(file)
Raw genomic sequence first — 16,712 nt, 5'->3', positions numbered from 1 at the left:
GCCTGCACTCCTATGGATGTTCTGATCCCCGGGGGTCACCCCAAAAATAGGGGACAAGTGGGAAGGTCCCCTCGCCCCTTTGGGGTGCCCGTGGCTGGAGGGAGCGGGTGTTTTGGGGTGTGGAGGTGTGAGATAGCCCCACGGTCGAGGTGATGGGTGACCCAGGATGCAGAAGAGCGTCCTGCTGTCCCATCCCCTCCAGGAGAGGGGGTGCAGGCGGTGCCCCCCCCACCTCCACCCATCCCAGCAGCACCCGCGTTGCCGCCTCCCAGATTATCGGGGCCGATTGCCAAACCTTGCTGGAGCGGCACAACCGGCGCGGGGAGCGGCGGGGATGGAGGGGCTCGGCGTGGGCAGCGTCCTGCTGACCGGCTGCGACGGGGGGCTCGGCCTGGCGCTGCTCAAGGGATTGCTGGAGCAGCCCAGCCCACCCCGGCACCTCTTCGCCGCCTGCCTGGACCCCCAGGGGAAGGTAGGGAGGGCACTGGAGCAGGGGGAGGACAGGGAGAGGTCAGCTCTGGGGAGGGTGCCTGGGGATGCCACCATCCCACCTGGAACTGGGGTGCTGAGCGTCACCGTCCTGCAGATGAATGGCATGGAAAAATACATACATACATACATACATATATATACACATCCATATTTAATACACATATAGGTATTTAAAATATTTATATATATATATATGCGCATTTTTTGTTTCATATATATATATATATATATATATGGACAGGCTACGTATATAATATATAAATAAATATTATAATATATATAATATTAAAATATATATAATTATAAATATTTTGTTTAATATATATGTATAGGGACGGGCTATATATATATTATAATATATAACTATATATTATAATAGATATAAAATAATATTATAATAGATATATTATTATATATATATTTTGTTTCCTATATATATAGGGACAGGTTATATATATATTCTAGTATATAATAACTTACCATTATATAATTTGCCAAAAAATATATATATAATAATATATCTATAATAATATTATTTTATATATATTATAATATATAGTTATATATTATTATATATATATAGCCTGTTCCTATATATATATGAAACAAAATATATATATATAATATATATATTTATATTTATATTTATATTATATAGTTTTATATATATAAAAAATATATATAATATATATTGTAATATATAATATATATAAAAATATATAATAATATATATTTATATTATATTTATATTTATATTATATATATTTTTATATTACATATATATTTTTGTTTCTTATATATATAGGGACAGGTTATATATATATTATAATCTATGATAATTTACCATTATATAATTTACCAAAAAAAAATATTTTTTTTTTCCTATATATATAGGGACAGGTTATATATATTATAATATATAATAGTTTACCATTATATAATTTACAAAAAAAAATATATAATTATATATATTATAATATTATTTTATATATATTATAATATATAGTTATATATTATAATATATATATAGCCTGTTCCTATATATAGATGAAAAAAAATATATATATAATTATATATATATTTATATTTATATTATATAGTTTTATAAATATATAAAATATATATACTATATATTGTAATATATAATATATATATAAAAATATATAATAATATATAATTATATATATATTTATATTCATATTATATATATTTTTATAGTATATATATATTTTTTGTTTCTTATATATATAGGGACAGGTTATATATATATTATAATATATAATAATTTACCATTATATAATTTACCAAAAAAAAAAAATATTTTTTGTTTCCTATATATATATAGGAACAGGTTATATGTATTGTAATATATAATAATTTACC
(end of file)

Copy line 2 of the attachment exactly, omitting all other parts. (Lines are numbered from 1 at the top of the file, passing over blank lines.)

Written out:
GCCTGCACTCCTATGGATGTTCTGATCCCCGGGGGTCACCCCAAAAATAGGGGACAAGTGGGAAGGTCCCCTCGCCCCTTTGGGGTGCCCGTGGCTGGAGGGAGCGGGTGTTTTGGGGTGTGGAGGTGTGAGATAGCCCCACGGTCGAGGTGATGGGTGACCCAGGATGCAGAAGAGCGTCCTGCTGTCCCATCCCCTCCAGGAGAGGGGGTGCAGGCGGTGCCCCCCCCACCTCCACCCATCCCAGCAGCACCCGCGTTGCCGCCTCCCAGATTATCGGGGCCGATTGCCAAACCTTGCTGGAGCGGCACAACCGGCGCGGGGAGCGGCGGGGATGGAGGGGCTCGGCGTGGGCAGCGTCCTGCTGACCGGCTGCGACGGGGGGCTCGGCCTGGCGCTGCTCAAGGGATTGCTGGAGCAGCCCAGCCCACCCCGGCACCTCTTCGCCGCCTGCCTGGACCCCCAGGGGAAGGTAGGGAGGGCACTGGAGCAGGGGGAGGACAGGGAGAGGTCAGCTCTGGGGAGGGTGCCTGGGGATGCCACCATCCCACCTGGAACTGGGGTGCTGAGCGTCACCGTCCTGCAGATGAATGGCATGGAAAAATACATACATACATACATACATATATATACACATCCATATTTAATACACATATAGGTATTTAAAATATTTATATATATATATATGCGCATTTTTTGTTTCATATATATATATATATATATATATGGACAGGCTACGTATATAATATATAAATAAATATTATAATATATATAATATTAAAATATATATAATTATAAATATTTTGTTTAATATATATGTATAGGGACGGGCTATATATATATTATAATATATAACTATATATTATAATAGATATAAAATAATATTATAATAGATATATTATTATATATATATTTTGTTTCCTATATATATAGGGACAGGTTATATATATATTCTAGTATATAATAACTTACCATTATATAATTTGCCAAAAAATATATATATAATAATATATCTATAATAATATTATTTTATATATATTATAATATATAGTTATATATTATTATATATATATAGCCTGTTCCTATATATATATGAAACAAAATATATATATATAATATATATATTTATATTTATATTTATATTATATAGTTTTATATATATAAAAAATATATATAATATATATTGTAATATATAATATATATAAAAATATATAATAATATATATTTATATTATATTTATATTTATATTATATATATTTTTATATTACATATATATTTTTGTTTCTTATATATATAGGGACAGGTTATATATATATTATAATCTATGATAATTTACCATTATATAATTTACCAAAAAAAAATATTTTTTTTTTCCTATATATATAGGGACAGGTTATATATATTATAATATATAATAGTTTACCATTATATAATTTACAAAAAAAAATATATAATTATATATATTATAATATTATTTTATATATATTATAATATATAGTTATATATTATAATATATATATAGCCTGTTCCTATATATAGATGAAAAAAAATATATATATAATTATATATATATTTATATTTATATTATATAGTTTTATAAATATATAAAATATATATACTATATATTGTAATATATAATATATATATAAAAATATATAATAATATATAATTATATATATATTTATATTCATATTATATATATTTTTATAGTATATATATATTTTTTGTTTCTTATATATATAGGGACAGGTTATATATATATTATAATATATAATAATTTACCATTATATAATTTACCAAAAAAAAAAAATATTTTTTGTTTCCTATATATATATAGGAACAGGTTATATGTATTGTAATATATAATAATTTACC